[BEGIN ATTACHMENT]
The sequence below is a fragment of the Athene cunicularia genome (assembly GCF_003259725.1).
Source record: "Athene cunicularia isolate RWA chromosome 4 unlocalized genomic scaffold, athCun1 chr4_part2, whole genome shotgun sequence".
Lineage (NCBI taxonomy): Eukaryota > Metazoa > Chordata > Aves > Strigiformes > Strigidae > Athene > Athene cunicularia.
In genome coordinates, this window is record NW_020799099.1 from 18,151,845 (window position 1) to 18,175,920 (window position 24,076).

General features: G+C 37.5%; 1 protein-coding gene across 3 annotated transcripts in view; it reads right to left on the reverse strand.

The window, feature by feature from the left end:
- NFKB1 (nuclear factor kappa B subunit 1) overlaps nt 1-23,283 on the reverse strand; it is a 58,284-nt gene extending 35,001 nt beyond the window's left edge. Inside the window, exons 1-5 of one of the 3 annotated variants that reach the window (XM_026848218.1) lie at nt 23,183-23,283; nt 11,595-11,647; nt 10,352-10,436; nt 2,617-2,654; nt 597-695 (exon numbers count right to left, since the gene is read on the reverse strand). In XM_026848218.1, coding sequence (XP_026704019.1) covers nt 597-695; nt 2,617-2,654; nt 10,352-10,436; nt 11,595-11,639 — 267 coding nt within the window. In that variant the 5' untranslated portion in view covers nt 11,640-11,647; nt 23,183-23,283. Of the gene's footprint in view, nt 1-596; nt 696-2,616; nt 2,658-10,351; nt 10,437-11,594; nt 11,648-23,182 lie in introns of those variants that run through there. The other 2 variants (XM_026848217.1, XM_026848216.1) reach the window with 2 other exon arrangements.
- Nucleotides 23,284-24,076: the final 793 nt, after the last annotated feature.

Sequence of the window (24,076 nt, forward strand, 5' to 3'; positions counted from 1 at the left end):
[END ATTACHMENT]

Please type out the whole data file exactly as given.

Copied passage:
The sequence below is a fragment of the Athene cunicularia genome (assembly GCF_003259725.1).
Source record: "Athene cunicularia isolate RWA chromosome 4 unlocalized genomic scaffold, athCun1 chr4_part2, whole genome shotgun sequence".
Lineage (NCBI taxonomy): Eukaryota > Metazoa > Chordata > Aves > Strigiformes > Strigidae > Athene > Athene cunicularia.
In genome coordinates, this window is record NW_020799099.1 from 18,151,845 (window position 1) to 18,175,920 (window position 24,076).

General features: G+C 37.5%; 1 protein-coding gene across 3 annotated transcripts in view; it reads right to left on the reverse strand.

The window, feature by feature from the left end:
- NFKB1 (nuclear factor kappa B subunit 1) overlaps nt 1-23,283 on the reverse strand; it is a 58,284-nt gene extending 35,001 nt beyond the window's left edge. Inside the window, exons 1-5 of one of the 3 annotated variants that reach the window (XM_026848218.1) lie at nt 23,183-23,283; nt 11,595-11,647; nt 10,352-10,436; nt 2,617-2,654; nt 597-695 (exon numbers count right to left, since the gene is read on the reverse strand). In XM_026848218.1, coding sequence (XP_026704019.1) covers nt 597-695; nt 2,617-2,654; nt 10,352-10,436; nt 11,595-11,639 — 267 coding nt within the window. In that variant the 5' untranslated portion in view covers nt 11,640-11,647; nt 23,183-23,283. Of the gene's footprint in view, nt 1-596; nt 696-2,616; nt 2,658-10,351; nt 10,437-11,594; nt 11,648-23,182 lie in introns of those variants that run through there. The other 2 variants (XM_026848217.1, XM_026848216.1) reach the window with 2 other exon arrangements.
- Nucleotides 23,284-24,076: the final 793 nt, after the last annotated feature.

Sequence of the window (24,076 nt, forward strand, 5' to 3'; positions counted from 1 at the left end):